MIAMI — Gov. Ron DeSantis on Tuesday signed into law a $200 million school choice plan that will pave the way for some 61,000 new students to become eligible for taxpayer-funded vouchers that will help families pay for private tuition and other education expenses.
The measure is a continuation of a decades-long push to expand school choice in Florida, a move Republicans support and most Democrats have fought as they advocate for more oversight and accountability for private schools that get state-funded vouchers.
“All in all, there is going to be more opportunities for more students and more families in the state of Florida as a result of this legislation,” DeSantis said at a bill signing ceremony at St. John the Apostle Catholic School in Hialeah.
He signed the bill alongside Education Commissioner Richard Corcoran, Lt. Gov. Jeanette Nuñez, and bill sponsors Sen. Manny Diaz, R-Hialeah, and Rep. Randy Fine, R-Palm Bay.
By signing the bill, DeSantis set in motion a massive expansion of school choice in the state that will also bring some changes to the structure of the state’s voucher programs, including those that serve students with special needs.
The measure, which takes effect July 1, will fold voucher programs for students with special needs — the Gardiner Scholarship and the John M. McKay Scholarship — into the Family Empowerment Scholarship, the state’s newest voucher program that served a broader population of low- to middle-income families.
Some parents and Democrats have raised concerns that merging the Gardiner and McKay scholarship programs into the Family Empowerment program could shut out awards for children with the most needs.
Camille Gardiner, the wife of former Senate President Andy Gardiner, led the opposition to the change during the legislative session. The program is named after the former senate president, whose son, Andrew, has Down syndrome. In committee discussions, Camille Gardiner said the bill will have “many unintended consequences” for students with special needs.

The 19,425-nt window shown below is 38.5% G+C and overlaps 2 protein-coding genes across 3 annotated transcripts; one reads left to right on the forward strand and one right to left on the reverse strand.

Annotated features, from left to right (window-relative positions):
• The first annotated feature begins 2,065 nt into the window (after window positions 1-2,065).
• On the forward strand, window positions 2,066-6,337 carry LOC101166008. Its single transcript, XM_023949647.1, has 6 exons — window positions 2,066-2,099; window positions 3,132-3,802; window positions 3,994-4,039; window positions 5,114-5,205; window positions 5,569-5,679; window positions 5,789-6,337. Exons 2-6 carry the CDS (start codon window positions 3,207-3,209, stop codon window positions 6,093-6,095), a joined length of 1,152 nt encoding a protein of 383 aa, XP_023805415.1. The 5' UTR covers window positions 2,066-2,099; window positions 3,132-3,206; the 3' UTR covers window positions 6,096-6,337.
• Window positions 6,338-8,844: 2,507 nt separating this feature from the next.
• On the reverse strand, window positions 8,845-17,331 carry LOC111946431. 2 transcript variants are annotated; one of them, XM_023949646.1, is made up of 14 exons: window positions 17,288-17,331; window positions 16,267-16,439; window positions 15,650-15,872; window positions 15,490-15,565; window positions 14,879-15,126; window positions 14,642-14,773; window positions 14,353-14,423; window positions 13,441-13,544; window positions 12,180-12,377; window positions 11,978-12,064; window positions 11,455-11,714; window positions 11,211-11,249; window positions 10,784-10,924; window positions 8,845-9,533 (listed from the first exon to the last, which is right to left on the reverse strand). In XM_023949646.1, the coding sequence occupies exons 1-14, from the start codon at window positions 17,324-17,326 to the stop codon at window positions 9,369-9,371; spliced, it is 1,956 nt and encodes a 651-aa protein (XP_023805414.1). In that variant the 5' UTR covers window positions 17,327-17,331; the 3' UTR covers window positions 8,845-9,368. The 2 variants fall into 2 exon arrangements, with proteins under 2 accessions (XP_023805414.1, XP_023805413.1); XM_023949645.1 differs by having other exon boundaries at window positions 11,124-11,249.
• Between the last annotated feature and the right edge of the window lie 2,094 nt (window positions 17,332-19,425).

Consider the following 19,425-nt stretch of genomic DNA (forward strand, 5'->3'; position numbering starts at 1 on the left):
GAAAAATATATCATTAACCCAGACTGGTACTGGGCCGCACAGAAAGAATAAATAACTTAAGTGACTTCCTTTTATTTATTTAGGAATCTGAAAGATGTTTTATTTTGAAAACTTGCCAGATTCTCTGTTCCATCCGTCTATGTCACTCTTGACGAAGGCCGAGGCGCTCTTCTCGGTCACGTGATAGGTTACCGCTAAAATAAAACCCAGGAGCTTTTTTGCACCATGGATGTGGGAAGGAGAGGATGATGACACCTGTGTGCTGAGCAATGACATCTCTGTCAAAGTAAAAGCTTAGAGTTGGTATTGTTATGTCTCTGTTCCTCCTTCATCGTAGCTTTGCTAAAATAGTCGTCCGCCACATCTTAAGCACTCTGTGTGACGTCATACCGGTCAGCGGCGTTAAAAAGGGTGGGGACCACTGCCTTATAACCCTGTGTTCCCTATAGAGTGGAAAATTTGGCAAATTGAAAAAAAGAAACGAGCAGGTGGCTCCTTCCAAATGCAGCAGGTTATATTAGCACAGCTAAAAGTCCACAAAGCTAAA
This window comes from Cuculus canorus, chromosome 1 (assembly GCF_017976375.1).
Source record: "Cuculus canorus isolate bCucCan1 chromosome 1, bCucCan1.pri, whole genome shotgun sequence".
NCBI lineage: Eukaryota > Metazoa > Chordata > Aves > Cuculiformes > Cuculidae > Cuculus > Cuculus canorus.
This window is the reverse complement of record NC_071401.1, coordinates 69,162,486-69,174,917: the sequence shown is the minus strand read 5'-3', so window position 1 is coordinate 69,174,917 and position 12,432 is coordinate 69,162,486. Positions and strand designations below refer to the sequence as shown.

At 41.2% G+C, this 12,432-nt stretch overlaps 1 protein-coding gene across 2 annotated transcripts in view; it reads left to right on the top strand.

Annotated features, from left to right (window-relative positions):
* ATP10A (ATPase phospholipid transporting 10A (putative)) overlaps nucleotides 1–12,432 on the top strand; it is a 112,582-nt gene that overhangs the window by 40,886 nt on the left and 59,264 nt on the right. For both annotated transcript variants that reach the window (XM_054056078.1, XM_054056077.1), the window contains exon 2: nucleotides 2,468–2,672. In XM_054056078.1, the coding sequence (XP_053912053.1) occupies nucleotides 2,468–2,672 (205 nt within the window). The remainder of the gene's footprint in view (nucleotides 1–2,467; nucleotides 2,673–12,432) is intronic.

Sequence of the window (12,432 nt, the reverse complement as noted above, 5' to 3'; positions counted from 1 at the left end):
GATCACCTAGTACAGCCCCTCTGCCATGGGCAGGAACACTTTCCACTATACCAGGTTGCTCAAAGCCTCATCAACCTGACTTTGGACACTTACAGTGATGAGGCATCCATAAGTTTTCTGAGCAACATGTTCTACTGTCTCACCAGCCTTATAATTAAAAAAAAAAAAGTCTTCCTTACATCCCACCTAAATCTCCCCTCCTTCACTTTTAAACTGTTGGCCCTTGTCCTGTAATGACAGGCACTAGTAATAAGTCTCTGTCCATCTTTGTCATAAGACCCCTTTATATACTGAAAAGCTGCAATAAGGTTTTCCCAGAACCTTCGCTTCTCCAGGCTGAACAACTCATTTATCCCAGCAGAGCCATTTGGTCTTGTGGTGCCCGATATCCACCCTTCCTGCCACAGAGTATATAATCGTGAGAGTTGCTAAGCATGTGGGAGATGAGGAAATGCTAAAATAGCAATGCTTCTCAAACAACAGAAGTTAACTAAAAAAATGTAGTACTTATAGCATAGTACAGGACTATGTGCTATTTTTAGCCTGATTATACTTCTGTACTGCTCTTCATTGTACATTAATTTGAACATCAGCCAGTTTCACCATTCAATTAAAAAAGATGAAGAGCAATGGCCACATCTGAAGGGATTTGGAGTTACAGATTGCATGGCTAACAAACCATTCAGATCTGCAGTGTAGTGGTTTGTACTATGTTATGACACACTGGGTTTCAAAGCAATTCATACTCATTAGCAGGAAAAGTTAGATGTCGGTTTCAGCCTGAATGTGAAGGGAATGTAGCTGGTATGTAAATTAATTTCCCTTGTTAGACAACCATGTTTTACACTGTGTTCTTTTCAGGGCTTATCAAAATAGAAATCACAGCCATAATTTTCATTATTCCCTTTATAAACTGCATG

Diaz and Fine have both said the changes will not hurt students with special needs. Fine said all students currently benefiting from Gardiner scholarships will continue to receive the same benefits and “many students will get more.” Diaz said the bill will protect students with the special needs because awards will be calculated based on their disability.
DeSantis, though, did not appear to be a fan of the change.
“To be quite frank, that was not a change that I had asked for. But basically, what the Legislature did was grandfather these current Gardiner and McKay families into this new program so they will not see a change in the scope of covered services,” he said Tuesday.
Combining the Gardiner and McKay scholarships also means the awards for students with special needs will be funded through the state’s main funding pot for schools, known as the Florida Education Finance Program, rather than through their own separate budget lines.
“We will be monitoring how it affects our families and our students who have unique abilities,” DeSantis said. “If it turns out that there’s any hiccups in this, we will not hesitate to propose reforms in the January legislative session.”
Aside from merging the programs, the legislation will also raise the income eligibility cap for Family Empowerment awards. It will allow families of four with an income of nearly $100,000 to qualify for awards, up from the current $79,500 income threshold. And students will no longer need to attend a public school before receiving a state voucher.
Families will also have more spending flexibility over Family Empowerment vouchers. They will be able to use them for additional educational expenses, including technology and internet services, on top of private school tuition. Students with special needs who receive vouchers will also be able to spend the money on even more expenses, including specialized therapies, which are currently allowed for Gardiner Scholarship recipients.
“These are the most robust scholarships that will be able to be dedicated to not just tuition but to other things that impact education — maybe you need a tutor, maybe you need some other wrap around services that go with that education,” DeSantis said at the press conference.
The measure was a compromise reached by Republican lawmakers toward the end of session. Initially, the Senate proposed a much more expansive plan that would have merged the state’s five key school voucher programs, made them all state-funded and converted them into educational saving accounts able to pay for private tutoring, therapy and even college savings.
Differences in how such a plan would be funded ended up tanking that proposal, which was sponsored by Diaz. Under Diaz’s plan, the Legislature needed to create a trust fund to collect corporate donations and state funds to pay for vouchers. The House did not want to go that far.
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